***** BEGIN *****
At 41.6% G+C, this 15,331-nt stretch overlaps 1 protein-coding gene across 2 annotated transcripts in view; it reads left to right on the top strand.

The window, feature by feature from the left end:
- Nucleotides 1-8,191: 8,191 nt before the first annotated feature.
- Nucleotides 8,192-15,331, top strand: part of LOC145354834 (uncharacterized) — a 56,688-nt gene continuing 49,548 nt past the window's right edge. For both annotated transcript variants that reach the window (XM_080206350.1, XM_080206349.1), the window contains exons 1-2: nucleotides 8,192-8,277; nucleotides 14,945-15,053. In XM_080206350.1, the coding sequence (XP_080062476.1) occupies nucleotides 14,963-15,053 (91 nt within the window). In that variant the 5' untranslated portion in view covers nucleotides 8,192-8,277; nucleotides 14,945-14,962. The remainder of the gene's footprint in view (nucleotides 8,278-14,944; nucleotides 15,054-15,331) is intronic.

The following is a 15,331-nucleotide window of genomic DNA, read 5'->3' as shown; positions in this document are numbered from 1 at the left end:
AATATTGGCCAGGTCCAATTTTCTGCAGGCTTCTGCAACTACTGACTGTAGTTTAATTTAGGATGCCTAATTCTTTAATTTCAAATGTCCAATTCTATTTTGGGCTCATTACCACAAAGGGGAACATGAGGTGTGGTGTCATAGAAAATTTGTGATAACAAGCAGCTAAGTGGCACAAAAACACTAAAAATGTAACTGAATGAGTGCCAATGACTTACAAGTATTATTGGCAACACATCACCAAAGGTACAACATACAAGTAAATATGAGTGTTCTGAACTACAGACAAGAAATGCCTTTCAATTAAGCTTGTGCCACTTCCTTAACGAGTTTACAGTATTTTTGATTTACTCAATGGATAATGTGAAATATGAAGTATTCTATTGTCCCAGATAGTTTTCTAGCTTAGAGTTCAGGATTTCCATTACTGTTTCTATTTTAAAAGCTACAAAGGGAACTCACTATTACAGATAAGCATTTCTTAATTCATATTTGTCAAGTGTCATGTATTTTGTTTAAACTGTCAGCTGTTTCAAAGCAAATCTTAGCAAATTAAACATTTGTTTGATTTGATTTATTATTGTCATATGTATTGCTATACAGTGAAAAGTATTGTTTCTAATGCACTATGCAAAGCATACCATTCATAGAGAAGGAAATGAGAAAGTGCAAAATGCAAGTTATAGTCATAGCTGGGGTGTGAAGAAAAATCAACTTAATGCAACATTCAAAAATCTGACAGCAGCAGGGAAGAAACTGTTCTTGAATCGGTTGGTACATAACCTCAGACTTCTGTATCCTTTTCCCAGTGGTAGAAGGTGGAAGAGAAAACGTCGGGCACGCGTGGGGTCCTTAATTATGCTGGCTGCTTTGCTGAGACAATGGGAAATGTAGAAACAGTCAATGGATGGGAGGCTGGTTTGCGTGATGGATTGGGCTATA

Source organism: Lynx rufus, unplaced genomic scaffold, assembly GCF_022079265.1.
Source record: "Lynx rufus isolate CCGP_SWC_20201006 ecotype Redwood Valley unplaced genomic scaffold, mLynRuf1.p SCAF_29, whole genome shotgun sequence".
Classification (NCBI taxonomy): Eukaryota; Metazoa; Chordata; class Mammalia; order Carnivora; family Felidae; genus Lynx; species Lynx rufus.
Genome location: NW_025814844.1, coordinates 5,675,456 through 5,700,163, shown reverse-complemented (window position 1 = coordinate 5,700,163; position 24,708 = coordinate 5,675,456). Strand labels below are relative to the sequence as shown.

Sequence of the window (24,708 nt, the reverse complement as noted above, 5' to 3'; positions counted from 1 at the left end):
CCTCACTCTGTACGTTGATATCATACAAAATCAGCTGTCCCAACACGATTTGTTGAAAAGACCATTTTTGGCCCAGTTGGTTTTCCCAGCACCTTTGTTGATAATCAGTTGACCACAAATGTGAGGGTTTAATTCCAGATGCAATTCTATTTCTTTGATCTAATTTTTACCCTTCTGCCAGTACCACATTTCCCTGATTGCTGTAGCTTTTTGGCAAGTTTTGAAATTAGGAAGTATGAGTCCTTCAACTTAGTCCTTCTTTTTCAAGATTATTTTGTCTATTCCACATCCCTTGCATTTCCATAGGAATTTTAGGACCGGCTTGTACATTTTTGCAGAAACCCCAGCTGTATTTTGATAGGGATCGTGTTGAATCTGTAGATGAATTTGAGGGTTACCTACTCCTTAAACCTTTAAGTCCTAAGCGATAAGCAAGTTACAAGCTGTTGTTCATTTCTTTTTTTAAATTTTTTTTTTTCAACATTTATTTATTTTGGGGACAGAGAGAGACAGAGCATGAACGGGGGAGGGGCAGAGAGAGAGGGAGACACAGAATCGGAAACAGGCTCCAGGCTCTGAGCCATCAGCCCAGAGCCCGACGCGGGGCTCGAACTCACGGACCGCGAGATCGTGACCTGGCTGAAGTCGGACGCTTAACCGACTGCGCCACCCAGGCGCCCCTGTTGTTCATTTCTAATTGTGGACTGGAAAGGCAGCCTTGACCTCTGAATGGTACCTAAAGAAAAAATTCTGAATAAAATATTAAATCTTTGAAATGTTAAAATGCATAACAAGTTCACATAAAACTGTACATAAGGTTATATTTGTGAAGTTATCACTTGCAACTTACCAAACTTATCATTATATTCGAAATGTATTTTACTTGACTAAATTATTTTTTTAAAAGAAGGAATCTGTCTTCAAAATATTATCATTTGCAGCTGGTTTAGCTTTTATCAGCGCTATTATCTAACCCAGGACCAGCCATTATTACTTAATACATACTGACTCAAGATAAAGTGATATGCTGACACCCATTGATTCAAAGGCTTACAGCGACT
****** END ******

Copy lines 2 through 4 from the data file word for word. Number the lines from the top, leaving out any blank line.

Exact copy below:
The window, feature by feature from the left end:
- Nucleotides 1-8,191: 8,191 nt before the first annotated feature.
- Nucleotides 8,192-15,331, top strand: part of LOC145354834 (uncharacterized) — a 56,688-nt gene continuing 49,548 nt past the window's right edge. For both annotated transcript variants that reach the window (XM_080206350.1, XM_080206349.1), the window contains exons 1-2: nucleotides 8,192-8,277; nucleotides 14,945-15,053. In XM_080206350.1, the coding sequence (XP_080062476.1) occupies nucleotides 14,963-15,053 (91 nt within the window). In that variant the 5' untranslated portion in view covers nucleotides 8,192-8,277; nucleotides 14,945-14,962. The remainder of the gene's footprint in view (nucleotides 8,278-14,944; nucleotides 15,054-15,331) is intronic.